Bayard Rustin Biography, Life, Interesting Facts
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Childhood And Early Life
American civil rights activist, a former adviser to Martin Luther King Jr. and a staunch advocate of gay rights, Bayard Rustin was born on March 17, 1912, in West Chester, Pennsylvania, United States of America.
His mother Florence Rustin conceived him as a result of her relationship with West Indian immigrant Archie Hopkins. However, Bayard was raised by his grandparents Julia and Janifer Rustin as their ninth child out of a total of twelve children. He believed his grandparents to be his biological parents and knew his mother as his elder sister until his adolescence.
After his high school graduation, Bayard Rustin attended African Methodist Episcopal Church operated traditionally Black college Wilberforce University in Ohio. His activism in campus organizations invited trouble for him, and he was expelled from the University in 1936 on account of organizing a strike. He joined another historically Black university, Cheyney University of Pennsylvania (formerly Cheyney State Teachers College).
Bayard Rustin moved to Harlem, New York City in 1937 upon completion of an activist training program organized by American Friends Service Committee (AFSC) and got enrolled at the City College of New York. His involvement in heightened activism saw him come in support of the Scottsboro Boys, the nine Black young men accused of raping two white women in Alabama, defending and trying to secure their freedom.
While pursuing his civil rights activist career, one of Bayard Rustin’s strengths was being able to form the perfect blend of different philosophies. His grandmother Julia was a Quaker, and he integrated the pacifism of the Quaker religion with the non-violent resistance philosophy preached and practiced by Mahatma Gandhi.
Bayard Rustin was a devout follower of the theory of socialism propagated by African-American labor leader A. Philip Randolph. During the Second World War, he fought racial differentiation prevalent in the hiring of war-related works at that time and worked in tandem with Randolph in this regard.
He was also mentored by pacifist A. J. Muste, head of the Fellowship of Reconciliation (FOR). Later, during the late summer of 1941, FOR engaged Bayard as their race relationship secretary. Bayard, Randolph, and Muste joined hands together and proposed a protest march against racial separatism and all-embracing discrimination in giving employment.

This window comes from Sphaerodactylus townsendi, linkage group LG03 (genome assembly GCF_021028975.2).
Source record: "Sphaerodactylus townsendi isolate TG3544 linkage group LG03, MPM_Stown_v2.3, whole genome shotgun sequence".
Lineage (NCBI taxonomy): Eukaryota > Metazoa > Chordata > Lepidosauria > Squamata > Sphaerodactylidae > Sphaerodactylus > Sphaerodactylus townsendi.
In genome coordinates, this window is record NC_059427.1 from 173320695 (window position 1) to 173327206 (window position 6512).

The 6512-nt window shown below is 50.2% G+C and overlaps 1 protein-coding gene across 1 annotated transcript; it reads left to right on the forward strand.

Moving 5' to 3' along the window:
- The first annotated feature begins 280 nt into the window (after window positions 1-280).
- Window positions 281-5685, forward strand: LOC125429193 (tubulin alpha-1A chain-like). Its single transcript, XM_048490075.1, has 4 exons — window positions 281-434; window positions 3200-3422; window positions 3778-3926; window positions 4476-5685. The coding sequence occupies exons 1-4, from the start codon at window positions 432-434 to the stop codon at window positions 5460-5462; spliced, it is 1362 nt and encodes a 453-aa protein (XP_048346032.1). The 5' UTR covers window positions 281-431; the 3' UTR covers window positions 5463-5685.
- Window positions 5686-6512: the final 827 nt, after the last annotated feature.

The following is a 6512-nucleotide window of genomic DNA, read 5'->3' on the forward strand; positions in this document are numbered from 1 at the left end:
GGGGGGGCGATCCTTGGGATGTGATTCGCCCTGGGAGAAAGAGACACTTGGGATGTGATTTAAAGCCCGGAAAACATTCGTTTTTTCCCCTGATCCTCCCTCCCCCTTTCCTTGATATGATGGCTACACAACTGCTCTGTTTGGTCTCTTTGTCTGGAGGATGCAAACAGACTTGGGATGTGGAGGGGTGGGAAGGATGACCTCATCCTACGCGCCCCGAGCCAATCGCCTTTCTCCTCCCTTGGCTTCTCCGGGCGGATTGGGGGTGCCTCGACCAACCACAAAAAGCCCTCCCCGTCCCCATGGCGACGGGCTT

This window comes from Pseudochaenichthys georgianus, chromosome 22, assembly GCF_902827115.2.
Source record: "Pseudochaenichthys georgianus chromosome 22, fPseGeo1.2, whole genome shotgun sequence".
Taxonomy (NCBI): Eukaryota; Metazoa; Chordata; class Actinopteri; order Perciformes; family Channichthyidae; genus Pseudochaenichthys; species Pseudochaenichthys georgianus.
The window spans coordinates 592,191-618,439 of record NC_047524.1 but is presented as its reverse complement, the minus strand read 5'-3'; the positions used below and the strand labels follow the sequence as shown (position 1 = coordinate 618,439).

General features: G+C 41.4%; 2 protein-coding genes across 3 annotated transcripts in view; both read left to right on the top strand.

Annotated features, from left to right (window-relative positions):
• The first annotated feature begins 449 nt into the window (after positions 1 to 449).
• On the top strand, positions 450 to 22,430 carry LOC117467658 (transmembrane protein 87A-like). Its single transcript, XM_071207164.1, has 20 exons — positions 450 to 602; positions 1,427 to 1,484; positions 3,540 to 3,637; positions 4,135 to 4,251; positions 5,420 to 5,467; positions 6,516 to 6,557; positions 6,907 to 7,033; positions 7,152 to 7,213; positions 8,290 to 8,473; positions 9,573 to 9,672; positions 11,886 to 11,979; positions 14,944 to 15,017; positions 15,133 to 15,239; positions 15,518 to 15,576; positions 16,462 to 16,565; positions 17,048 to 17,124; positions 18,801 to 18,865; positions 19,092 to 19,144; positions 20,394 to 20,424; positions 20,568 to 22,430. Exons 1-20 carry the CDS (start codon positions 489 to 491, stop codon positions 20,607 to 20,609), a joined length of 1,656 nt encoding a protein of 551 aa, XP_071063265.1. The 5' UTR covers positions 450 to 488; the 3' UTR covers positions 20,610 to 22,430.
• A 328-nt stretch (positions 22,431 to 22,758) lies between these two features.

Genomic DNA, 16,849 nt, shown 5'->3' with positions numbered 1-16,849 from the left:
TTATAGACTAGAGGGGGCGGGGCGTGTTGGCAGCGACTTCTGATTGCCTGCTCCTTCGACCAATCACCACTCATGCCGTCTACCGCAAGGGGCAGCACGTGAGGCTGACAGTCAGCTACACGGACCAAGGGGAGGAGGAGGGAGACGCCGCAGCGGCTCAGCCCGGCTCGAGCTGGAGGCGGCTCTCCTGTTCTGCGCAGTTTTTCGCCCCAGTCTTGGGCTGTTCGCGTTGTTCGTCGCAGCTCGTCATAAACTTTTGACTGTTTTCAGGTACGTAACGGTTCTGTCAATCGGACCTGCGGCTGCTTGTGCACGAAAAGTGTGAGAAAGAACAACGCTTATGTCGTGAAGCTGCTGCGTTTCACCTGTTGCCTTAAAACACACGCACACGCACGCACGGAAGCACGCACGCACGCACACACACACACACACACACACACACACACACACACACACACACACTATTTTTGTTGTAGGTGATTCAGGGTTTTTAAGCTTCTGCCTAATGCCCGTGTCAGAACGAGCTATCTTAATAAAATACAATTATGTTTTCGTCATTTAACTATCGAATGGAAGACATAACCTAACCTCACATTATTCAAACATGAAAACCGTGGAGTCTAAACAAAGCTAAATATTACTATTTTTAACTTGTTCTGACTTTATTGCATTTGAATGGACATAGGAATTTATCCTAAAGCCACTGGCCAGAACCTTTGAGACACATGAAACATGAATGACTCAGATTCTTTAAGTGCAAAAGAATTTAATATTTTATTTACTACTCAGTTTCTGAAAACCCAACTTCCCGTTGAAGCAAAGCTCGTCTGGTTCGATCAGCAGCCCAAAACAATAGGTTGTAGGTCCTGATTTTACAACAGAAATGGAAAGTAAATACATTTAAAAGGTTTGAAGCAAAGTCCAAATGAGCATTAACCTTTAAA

They met the then American President Franklin D. Roosevelt and humbly informed about their proposed march against racial segregation in the army and favoritism in giving employment by the color of the people. Roosevelt issued an executive order prohibiting differentiation in defense industries and federal agencies.
Randolph, being the leader of the group, canceled the proposed protest march, though the Fair Employment Act was ultimately implemented only in 1948 during the regime of Harry S. Truman. There was some disagreement concerning the success of their targeted objective between Randolph and Bayard. Bayard even voiced his dissent in a national level press conference. However, he regretted his decision of coming out in the open about their dispute afterward.
Bayard Rustin also pioneered the movement against segregation of interstate bus travel. He protested the segregation by boarding a Nashville bound bus from Louisville. Violating the prescribed norm of sitting at the back rows of the bus, he sat on the second row.
The bus was stopped after repeated pleas of the bus drivers to sit on the back rows were unheeded by him. He was arrested by the police, manhandled and was presented to the police station. However, he was later freed without any charge.
In 1942, Congress of Racial Equality (CORE) was founded by activist Bernice Fisher, FOR staffers James L. Farmer and George Houser with some active assistance from Bayard. CORE was created combining the philosophy of pacifism of the Quaker religion and the non-violent resistance theory of Mahatma Gandhi.
Bayard Rustin was very open about his support on the gay rights movement. His open public display of homosexual activity landed him in jail during 1953. He had to undergo a prison sentence of 60 days on that count. He met the champion of civil rights activist Martin Luther King Jr. during the 1950s and worked as his adviser during 1950 and the 1960s.
An openly gay man, Bayard Rustin died on August 24, 1987, on account of a perforated appendix. He was survived by his partner for the past ten long years, Walter Naegle.
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